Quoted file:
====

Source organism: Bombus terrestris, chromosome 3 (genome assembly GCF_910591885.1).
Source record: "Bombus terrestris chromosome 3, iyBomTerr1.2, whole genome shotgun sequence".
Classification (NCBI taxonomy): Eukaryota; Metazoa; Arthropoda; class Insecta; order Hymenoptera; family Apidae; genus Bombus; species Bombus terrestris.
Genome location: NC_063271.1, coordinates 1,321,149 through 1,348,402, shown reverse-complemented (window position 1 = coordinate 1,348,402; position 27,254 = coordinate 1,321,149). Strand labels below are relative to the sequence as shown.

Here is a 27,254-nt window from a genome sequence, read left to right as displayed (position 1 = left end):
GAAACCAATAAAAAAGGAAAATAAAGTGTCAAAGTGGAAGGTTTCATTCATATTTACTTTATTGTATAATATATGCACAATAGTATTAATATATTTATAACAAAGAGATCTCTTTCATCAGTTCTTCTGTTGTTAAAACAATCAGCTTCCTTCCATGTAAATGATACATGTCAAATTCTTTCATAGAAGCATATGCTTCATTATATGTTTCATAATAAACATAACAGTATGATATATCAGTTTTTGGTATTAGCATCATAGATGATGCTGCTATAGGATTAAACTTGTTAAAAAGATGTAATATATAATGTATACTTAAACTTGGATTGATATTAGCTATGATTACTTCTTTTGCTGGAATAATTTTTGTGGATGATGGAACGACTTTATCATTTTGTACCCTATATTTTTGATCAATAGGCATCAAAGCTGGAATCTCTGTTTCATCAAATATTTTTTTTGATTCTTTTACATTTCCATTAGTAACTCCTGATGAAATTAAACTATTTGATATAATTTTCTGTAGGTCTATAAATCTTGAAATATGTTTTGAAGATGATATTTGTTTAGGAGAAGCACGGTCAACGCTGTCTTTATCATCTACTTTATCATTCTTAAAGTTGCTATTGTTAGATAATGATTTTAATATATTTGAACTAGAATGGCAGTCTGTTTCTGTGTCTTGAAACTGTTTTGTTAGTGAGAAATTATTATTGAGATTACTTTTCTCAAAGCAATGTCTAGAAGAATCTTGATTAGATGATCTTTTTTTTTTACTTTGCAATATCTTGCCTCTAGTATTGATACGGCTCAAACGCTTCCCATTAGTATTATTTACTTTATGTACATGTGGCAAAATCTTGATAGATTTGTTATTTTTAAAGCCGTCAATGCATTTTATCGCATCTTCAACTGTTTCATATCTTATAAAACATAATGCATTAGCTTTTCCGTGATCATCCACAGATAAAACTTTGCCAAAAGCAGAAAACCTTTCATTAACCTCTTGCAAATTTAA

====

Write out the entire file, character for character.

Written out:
Source organism: Bombus terrestris, chromosome 3 (genome assembly GCF_910591885.1).
Source record: "Bombus terrestris chromosome 3, iyBomTerr1.2, whole genome shotgun sequence".
Classification (NCBI taxonomy): Eukaryota; Metazoa; Arthropoda; class Insecta; order Hymenoptera; family Apidae; genus Bombus; species Bombus terrestris.
Genome location: NC_063271.1, coordinates 1,321,149 through 1,348,402, shown reverse-complemented (window position 1 = coordinate 1,348,402; position 27,254 = coordinate 1,321,149). Strand labels below are relative to the sequence as shown.

Here is a 27,254-nt window from a genome sequence, read left to right as displayed (position 1 = left end):
GAAACCAATAAAAAAGGAAAATAAAGTGTCAAAGTGGAAGGTTTCATTCATATTTACTTTATTGTATAATATATGCACAATAGTATTAATATATTTATAACAAAGAGATCTCTTTCATCAGTTCTTCTGTTGTTAAAACAATCAGCTTCCTTCCATGTAAATGATACATGTCAAATTCTTTCATAGAAGCATATGCTTCATTATATGTTTCATAATAAACATAACAGTATGATATATCAGTTTTTGGTATTAGCATCATAGATGATGCTGCTATAGGATTAAACTTGTTAAAAAGATGTAATATATAATGTATACTTAAACTTGGATTGATATTAGCTATGATTACTTCTTTTGCTGGAATAATTTTTGTGGATGATGGAACGACTTTATCATTTTGTACCCTATATTTTTGATCAATAGGCATCAAAGCTGGAATCTCTGTTTCATCAAATATTTTTTTTGATTCTTTTACATTTCCATTAGTAACTCCTGATGAAATTAAACTATTTGATATAATTTTCTGTAGGTCTATAAATCTTGAAATATGTTTTGAAGATGATATTTGTTTAGGAGAAGCACGGTCAACGCTGTCTTTATCATCTACTTTATCATTCTTAAAGTTGCTATTGTTAGATAATGATTTTAATATATTTGAACTAGAATGGCAGTCTGTTTCTGTGTCTTGAAACTGTTTTGTTAGTGAGAAATTATTATTGAGATTACTTTTCTCAAAGCAATGTCTAGAAGAATCTTGATTAGATGATCTTTTTTTTTTACTTTGCAATATCTTGCCTCTAGTATTGATACGGCTCAAACGCTTCCCATTAGTATTATTTACTTTATGTACATGTGGCAAAATCTTGATAGATTTGTTATTTTTAAAGCCGTCAATGCATTTTATCGCATCTTCAACTGTTTCATATCTTATAAAACATAATGCATTAGCTTTTCCGTGATCATCCACAGATAAAACTTTGCCAAAAGCAGAAAACCTTTCATTAACCTCTTGCAAATTTAA